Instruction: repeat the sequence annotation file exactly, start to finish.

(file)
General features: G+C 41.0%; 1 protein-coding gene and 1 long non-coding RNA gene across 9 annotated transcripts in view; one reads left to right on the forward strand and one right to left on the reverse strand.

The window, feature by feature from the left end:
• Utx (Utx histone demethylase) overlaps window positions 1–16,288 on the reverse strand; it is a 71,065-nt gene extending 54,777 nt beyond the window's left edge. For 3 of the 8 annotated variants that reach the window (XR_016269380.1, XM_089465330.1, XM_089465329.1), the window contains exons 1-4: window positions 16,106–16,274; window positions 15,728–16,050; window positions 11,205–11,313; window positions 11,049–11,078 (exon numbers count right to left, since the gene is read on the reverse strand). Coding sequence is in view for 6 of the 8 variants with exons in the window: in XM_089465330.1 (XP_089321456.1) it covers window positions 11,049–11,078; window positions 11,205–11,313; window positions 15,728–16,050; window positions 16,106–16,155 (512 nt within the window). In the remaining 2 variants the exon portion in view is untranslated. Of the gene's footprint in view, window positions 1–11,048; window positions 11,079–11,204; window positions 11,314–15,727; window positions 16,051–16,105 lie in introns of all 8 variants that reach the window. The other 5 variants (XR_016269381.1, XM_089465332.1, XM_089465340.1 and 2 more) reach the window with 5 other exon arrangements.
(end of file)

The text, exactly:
General features: G+C 41.0%; 1 protein-coding gene and 1 long non-coding RNA gene across 9 annotated transcripts in view; one reads left to right on the forward strand and one right to left on the reverse strand.

The window, feature by feature from the left end:
• Utx (Utx histone demethylase) overlaps window positions 1–16,288 on the reverse strand; it is a 71,065-nt gene extending 54,777 nt beyond the window's left edge. For 3 of the 8 annotated variants that reach the window (XR_016269380.1, XM_089465330.1, XM_089465329.1), the window contains exons 1-4: window positions 16,106–16,274; window positions 15,728–16,050; window positions 11,205–11,313; window positions 11,049–11,078 (exon numbers count right to left, since the gene is read on the reverse strand). Coding sequence is in view for 6 of the 8 variants with exons in the window: in XM_089465330.1 (XP_089321456.1) it covers window positions 11,049–11,078; window positions 11,205–11,313; window positions 15,728–16,050; window positions 16,106–16,155 (512 nt within the window). In the remaining 2 variants the exon portion in view is untranslated. Of the gene's footprint in view, window positions 1–11,048; window positions 11,079–11,204; window positions 11,314–15,727; window positions 16,051–16,105 lie in introns of all 8 variants that reach the window. The other 5 variants (XR_016269381.1, XM_089465332.1, XM_089465340.1 and 2 more) reach the window with 5 other exon arrangements.